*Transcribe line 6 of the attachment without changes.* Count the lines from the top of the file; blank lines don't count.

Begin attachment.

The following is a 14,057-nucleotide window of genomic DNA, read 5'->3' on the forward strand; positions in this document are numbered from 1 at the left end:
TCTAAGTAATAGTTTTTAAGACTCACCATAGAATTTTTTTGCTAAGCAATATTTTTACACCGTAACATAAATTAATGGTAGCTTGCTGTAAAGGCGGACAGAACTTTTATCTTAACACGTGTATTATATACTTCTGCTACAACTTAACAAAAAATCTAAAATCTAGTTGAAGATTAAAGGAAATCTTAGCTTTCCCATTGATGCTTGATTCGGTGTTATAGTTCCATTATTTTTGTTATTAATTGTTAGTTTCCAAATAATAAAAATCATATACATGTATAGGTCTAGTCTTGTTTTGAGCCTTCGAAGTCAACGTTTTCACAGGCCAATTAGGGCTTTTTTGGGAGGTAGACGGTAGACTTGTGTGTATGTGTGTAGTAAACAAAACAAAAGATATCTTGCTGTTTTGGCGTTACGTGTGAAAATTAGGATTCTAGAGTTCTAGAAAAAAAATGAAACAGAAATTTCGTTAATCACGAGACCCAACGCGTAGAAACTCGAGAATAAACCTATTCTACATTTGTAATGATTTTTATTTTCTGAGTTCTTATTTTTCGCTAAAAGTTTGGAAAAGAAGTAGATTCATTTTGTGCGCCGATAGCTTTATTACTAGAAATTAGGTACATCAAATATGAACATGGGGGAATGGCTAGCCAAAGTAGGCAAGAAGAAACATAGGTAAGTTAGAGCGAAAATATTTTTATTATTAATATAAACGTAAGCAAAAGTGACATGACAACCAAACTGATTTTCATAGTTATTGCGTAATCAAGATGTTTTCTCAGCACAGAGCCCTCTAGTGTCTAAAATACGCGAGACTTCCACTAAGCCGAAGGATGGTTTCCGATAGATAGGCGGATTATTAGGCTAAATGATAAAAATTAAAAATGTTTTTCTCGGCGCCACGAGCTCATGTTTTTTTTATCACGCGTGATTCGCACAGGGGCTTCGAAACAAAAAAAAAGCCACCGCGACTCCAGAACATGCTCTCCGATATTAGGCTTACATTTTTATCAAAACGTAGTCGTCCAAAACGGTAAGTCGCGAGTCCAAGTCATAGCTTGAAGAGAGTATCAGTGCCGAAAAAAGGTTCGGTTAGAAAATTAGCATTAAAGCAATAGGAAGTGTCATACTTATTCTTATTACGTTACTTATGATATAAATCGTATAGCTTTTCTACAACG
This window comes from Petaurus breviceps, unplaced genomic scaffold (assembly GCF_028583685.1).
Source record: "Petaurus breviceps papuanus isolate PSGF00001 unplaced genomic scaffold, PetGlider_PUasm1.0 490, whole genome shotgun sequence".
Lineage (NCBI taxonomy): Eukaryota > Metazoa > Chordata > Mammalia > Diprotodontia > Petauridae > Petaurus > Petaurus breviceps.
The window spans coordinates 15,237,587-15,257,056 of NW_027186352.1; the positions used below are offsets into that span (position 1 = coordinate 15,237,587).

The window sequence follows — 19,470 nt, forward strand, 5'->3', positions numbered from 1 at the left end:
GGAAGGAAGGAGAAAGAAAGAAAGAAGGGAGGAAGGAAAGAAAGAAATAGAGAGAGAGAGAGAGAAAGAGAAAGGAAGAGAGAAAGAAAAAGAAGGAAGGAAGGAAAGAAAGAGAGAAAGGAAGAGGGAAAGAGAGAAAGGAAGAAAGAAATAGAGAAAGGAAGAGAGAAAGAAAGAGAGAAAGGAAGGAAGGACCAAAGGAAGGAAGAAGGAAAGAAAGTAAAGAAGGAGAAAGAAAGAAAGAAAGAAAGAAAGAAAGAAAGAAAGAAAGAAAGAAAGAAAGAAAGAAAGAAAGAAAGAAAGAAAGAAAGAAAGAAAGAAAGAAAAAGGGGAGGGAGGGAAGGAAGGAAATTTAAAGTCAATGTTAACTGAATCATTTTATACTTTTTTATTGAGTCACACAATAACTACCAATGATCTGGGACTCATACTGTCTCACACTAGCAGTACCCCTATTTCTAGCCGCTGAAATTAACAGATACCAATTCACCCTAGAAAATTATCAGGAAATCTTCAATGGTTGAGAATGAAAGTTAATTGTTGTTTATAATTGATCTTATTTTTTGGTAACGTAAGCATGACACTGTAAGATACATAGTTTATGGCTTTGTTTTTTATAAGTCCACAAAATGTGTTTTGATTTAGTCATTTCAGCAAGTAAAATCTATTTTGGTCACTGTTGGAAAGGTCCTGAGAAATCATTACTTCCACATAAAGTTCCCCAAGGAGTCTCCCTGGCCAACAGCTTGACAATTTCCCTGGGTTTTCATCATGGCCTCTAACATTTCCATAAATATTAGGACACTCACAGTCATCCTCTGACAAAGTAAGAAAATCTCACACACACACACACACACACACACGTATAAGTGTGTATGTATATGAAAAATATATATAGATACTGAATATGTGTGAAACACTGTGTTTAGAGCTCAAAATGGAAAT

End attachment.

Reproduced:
The window spans coordinates 15,237,587-15,257,056 of NW_027186352.1; the positions used below are offsets into that span (position 1 = coordinate 15,237,587).